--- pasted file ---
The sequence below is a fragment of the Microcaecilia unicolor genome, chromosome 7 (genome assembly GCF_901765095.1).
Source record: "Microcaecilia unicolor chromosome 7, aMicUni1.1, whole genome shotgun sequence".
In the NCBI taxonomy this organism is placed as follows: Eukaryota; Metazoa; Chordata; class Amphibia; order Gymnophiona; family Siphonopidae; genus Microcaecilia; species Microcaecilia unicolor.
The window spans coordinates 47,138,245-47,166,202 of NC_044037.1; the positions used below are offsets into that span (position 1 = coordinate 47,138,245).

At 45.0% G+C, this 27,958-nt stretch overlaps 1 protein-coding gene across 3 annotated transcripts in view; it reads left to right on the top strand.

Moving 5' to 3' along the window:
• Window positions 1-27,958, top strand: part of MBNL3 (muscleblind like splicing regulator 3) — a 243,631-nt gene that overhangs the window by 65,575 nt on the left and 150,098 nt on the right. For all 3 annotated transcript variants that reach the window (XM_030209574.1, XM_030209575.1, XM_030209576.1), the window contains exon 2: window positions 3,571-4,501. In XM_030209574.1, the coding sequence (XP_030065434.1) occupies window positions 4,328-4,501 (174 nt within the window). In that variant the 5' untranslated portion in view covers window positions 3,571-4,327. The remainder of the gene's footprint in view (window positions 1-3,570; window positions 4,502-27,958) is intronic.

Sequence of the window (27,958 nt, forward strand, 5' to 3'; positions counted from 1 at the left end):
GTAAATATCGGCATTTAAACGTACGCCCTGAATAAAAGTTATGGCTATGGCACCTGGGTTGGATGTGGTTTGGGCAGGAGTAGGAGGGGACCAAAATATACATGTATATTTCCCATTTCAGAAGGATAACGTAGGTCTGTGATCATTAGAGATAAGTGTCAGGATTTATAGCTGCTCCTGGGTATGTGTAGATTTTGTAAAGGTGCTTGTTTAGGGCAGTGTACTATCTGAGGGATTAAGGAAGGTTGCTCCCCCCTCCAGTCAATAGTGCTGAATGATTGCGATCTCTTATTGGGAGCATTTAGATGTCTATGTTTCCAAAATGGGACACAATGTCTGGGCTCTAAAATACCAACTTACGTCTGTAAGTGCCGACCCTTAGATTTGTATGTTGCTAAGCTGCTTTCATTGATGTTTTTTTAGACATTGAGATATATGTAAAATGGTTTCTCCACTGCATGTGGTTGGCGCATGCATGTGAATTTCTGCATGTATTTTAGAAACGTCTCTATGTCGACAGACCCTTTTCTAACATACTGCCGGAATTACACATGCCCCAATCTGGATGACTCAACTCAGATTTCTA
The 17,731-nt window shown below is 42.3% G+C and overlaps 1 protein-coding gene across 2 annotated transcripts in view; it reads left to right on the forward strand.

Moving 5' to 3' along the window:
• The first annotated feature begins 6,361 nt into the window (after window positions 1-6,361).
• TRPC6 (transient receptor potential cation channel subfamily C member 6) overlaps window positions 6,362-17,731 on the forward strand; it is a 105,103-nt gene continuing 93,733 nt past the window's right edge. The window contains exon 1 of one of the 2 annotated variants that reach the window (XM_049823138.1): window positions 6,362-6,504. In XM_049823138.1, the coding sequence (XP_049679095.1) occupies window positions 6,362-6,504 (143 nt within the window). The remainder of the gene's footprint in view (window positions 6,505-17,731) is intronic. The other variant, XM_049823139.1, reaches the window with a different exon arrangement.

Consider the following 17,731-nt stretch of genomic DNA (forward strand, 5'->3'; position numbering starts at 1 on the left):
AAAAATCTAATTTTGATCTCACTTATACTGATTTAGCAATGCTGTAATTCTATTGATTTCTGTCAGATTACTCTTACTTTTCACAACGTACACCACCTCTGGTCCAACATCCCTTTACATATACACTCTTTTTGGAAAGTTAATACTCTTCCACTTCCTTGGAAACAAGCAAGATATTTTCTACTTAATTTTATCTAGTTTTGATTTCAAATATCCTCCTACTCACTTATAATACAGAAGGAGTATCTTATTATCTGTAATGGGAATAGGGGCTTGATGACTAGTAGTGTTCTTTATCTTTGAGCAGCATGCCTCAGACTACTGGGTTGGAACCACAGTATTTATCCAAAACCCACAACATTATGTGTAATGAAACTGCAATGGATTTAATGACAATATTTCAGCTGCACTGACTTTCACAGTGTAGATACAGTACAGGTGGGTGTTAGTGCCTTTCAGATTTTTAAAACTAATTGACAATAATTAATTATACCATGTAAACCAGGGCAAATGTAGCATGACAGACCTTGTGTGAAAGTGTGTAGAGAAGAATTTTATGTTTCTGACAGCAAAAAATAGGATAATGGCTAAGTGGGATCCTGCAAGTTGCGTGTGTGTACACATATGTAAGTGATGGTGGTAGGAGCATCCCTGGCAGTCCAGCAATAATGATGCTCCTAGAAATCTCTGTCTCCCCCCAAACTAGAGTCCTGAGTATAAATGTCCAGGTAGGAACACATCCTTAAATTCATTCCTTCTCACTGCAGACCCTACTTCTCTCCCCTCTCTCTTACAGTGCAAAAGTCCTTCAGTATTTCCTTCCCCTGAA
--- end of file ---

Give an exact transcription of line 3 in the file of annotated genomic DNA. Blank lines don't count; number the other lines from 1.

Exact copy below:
In the NCBI taxonomy this organism is placed as follows: Eukaryota; Metazoa; Chordata; class Amphibia; order Gymnophiona; family Siphonopidae; genus Microcaecilia; species Microcaecilia unicolor.